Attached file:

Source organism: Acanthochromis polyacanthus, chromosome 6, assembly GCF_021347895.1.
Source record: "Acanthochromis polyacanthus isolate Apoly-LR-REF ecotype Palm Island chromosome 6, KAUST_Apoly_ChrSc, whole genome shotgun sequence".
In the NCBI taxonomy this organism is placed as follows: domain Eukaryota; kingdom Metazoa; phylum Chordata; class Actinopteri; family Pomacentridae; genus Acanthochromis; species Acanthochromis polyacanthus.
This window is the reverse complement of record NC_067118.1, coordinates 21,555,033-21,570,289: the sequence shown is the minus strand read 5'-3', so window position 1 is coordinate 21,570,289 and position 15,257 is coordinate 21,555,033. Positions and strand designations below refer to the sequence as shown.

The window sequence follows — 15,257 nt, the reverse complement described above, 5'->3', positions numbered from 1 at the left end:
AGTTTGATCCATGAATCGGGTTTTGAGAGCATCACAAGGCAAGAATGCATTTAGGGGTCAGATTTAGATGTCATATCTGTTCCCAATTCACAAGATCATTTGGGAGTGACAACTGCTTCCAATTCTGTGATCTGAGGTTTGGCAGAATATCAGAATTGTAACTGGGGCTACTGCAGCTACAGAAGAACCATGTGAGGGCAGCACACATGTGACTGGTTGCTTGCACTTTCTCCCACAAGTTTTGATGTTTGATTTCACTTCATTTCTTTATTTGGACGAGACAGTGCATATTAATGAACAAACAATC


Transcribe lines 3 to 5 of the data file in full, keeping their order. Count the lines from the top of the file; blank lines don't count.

In the NCBI taxonomy this organism is placed as follows: domain Eukaryota; kingdom Metazoa; phylum Chordata; class Actinopteri; family Pomacentridae; genus Acanthochromis; species Acanthochromis polyacanthus.
This window is the reverse complement of record NC_067118.1, coordinates 21,555,033-21,570,289: the sequence shown is the minus strand read 5'-3', so window position 1 is coordinate 21,570,289 and position 15,257 is coordinate 21,555,033. Positions and strand designations below refer to the sequence as shown.

The window sequence follows — 15,257 nt, the reverse complement described above, 5'->3', positions numbered from 1 at the left end: